Session Expiration Warning

    
Invesco US
Investor Home > Communication > Communication Tools:         

New Government Policy in China Has Real Implications for Global Economy

China's economy is growing more slowly than many observers had expected. Gross domestic product (GDP), the broadest measure of economic activity, grew by 7.5% in the second quarter, down from 7.7% in the first quarter of 2013. GDP growth in China could slow even further, as 7.5% growth is being anticipated for all of 2013 — which would be the country's lowest annual growth rate since 1990.1

This slowdown has generated concern among economists and investors that China's robustly growing economy, which had been posting double-digit growth rates under the former Premier Wen Jiabao, is headed for a "hard landing" as China faces pressure from higher production costs, slowing infrastructure investment and growing financial sector stress.

If a hard landing were to occur, it could have a negative impact within China on real estate prices and could lead to a potential surge of nonperforming loans in its banking sector. At the same time, a slowdown in the Chinese economy could negatively affect the rest of the world through exports, commodity prices and financial markets.

The Chinese economy is at a crossroad

The previous policies of the Wen administration, which included a $586 billion stimulus program in 2009, were focused on supporting further economic growth and expansion at the expense of adding to economic imbalances, the consequences of which are being felt today.

But as the economy slows, the new government under Premier Li Keqiang has an opportunity to pause and take stock of what kind of economic policies are necessary to promote a more balanced and sustainable approach to long-term economic growth. Policies that aim to reduce Chinese reliance on exports and foreign investment by promoting growth through energy-efficient technology and greater consumer spending, for example, could be key factors in such future growth prospects. However, in the near term such policies could result in slower growth, reducing the likelihood that China will begin producing double-digit growth rates again anytime soon.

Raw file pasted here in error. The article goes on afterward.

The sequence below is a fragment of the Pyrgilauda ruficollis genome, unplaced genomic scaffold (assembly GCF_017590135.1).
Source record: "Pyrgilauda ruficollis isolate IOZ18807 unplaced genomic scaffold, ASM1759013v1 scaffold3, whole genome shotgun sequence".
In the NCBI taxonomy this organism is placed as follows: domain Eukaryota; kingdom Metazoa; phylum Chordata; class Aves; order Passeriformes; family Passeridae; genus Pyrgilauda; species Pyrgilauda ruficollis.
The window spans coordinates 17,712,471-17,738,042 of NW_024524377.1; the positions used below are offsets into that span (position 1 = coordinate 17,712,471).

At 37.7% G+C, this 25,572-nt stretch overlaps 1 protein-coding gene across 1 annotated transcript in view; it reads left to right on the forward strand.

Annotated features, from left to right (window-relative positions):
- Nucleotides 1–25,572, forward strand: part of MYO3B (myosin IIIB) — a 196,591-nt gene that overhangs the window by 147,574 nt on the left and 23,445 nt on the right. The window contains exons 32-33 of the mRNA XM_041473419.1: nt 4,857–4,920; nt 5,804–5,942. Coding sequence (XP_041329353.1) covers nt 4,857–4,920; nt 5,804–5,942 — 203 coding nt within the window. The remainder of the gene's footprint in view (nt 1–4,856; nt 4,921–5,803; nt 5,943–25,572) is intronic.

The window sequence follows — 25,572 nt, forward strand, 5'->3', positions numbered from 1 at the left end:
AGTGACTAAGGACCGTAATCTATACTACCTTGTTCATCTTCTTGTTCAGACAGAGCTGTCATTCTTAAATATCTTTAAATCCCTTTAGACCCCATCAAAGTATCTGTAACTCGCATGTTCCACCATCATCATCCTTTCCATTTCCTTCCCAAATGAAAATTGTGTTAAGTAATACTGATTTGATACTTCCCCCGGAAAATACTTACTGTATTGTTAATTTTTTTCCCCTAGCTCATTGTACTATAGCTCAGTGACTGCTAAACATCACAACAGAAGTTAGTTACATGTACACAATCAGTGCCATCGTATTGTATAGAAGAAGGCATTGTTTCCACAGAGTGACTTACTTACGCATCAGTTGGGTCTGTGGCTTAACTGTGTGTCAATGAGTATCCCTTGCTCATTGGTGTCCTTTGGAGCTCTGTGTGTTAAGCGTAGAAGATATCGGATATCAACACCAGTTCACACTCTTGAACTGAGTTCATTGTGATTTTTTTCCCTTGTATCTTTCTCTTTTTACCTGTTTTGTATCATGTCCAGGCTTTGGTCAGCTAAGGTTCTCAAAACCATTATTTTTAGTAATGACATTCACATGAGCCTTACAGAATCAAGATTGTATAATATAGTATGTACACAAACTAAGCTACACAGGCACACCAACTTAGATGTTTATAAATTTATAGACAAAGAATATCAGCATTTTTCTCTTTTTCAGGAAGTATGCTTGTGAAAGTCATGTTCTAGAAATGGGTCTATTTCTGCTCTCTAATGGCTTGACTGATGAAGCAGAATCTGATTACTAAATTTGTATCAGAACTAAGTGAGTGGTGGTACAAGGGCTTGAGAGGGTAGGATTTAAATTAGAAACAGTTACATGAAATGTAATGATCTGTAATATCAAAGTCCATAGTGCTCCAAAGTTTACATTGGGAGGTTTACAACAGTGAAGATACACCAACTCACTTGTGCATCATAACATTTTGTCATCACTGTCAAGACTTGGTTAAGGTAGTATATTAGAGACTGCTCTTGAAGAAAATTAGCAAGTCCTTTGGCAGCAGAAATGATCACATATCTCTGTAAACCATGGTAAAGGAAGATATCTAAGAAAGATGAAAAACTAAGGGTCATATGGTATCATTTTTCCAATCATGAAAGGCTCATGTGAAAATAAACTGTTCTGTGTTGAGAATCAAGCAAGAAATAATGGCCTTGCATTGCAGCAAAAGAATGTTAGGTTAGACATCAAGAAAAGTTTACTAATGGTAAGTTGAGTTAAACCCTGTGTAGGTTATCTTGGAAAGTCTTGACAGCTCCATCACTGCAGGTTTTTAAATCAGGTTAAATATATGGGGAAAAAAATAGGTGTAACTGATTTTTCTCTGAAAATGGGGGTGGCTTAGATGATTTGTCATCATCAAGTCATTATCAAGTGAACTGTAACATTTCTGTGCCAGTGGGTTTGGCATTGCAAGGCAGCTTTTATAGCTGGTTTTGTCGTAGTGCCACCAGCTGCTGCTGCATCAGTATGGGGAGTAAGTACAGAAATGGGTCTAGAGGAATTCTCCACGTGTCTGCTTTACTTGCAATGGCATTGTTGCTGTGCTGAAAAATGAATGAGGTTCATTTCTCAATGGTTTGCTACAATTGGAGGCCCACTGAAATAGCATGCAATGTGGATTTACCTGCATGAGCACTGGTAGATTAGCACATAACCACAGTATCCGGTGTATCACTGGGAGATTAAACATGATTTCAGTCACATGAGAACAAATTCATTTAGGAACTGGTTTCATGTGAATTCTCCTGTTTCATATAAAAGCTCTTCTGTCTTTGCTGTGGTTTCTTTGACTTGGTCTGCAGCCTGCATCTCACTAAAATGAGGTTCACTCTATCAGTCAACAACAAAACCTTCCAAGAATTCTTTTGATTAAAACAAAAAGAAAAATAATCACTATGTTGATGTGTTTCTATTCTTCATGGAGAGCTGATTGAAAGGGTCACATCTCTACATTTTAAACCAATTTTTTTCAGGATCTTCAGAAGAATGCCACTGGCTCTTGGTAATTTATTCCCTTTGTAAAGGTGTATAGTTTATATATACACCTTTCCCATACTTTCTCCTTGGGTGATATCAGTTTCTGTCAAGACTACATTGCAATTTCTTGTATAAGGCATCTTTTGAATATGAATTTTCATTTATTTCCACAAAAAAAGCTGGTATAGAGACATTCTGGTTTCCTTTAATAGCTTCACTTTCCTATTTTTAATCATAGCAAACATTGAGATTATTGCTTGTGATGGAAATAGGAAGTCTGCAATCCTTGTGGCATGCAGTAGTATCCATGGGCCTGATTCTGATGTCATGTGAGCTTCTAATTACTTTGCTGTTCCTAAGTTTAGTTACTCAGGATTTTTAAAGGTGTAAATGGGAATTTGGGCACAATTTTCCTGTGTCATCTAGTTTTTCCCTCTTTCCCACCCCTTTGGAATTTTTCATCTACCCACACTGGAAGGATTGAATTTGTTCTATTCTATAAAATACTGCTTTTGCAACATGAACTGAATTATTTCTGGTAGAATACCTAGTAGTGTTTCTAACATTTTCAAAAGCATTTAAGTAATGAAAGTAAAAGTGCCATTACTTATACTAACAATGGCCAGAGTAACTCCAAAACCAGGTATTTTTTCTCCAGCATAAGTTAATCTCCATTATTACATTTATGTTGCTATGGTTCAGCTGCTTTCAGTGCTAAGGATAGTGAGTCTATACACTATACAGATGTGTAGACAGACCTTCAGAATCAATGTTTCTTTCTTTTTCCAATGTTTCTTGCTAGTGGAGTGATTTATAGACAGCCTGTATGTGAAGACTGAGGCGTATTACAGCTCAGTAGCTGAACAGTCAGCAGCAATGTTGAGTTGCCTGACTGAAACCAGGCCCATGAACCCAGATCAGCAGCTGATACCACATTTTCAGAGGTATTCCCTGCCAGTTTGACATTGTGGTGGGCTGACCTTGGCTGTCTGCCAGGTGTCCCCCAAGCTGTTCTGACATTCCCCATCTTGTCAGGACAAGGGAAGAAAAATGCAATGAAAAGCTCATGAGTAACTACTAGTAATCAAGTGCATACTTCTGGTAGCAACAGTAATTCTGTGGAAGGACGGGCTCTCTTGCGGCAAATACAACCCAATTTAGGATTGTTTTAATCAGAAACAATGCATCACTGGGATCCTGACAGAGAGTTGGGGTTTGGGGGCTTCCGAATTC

Implication of new government priorities for off-balance sheet and nonbank lending

As China's new government seeks to create a more market-oriented economy focused on sustainable long-term growth through structural reforms, one casualty may be the booming business of nontraditional credit, also known as "shadow banking." Until recently, this type of off-balance sheet intermediation provided lenders and borrowers some flexibility in China's otherwise strict official lending environment.

Such lending, broadly known as "total social financing," averaged 1.692 trillion yuan ($273 billion) in the first six months of 2013, an increase of 280% from 679 billion yuan ($97 billion) generated during the first six months of 2008.2,5 Moody's estimates that core shadow banking products totaled 21 trillion yuan at the end of 2012, representing 39% of China's GDP last year.3

This scope of activity has raised concerns about the amount of leverage and systemic risk in China's banking system. Local governments, for example, set up more than 10,000 Local Government Financing Vehicles (LGFVs) to fund the construction of roads, sewage plants and other infrastructure projects after a1994 budget law prohibited them from directly issuing bonds.2 These LGFVs are due to repay a record amount of debt this year. Moody's anticipates that a local government default could occur this year as 127 billion yuan ($21 billion)4 in LGFV notes will mature in the second half of 2013. Barring any preventative action by Premier Li, it would mark China's first onshore bond default.5 In an effort to mitigate these risks, the State Council ordered the National Audit Office to determine the extent of overborrowing by local governments that were using shadow banks, and a cash crunch was engineered in June by the People's Bank of China (PBOC) to target such lending practices by withdrawing liquidity from the interbank market raising the cost of borrowing dramatically.

However, there is a real possibility that the engineered liquidity crunch could worsen the country's economic contraction and potentially add to greater stress in the property and infrastructure sectors. For example, banking system nonperforming loans, which are reported at approximately 1.0% of total loans,6 could face significant upward pressure if economic growth continues to slow and lending becomes restricted.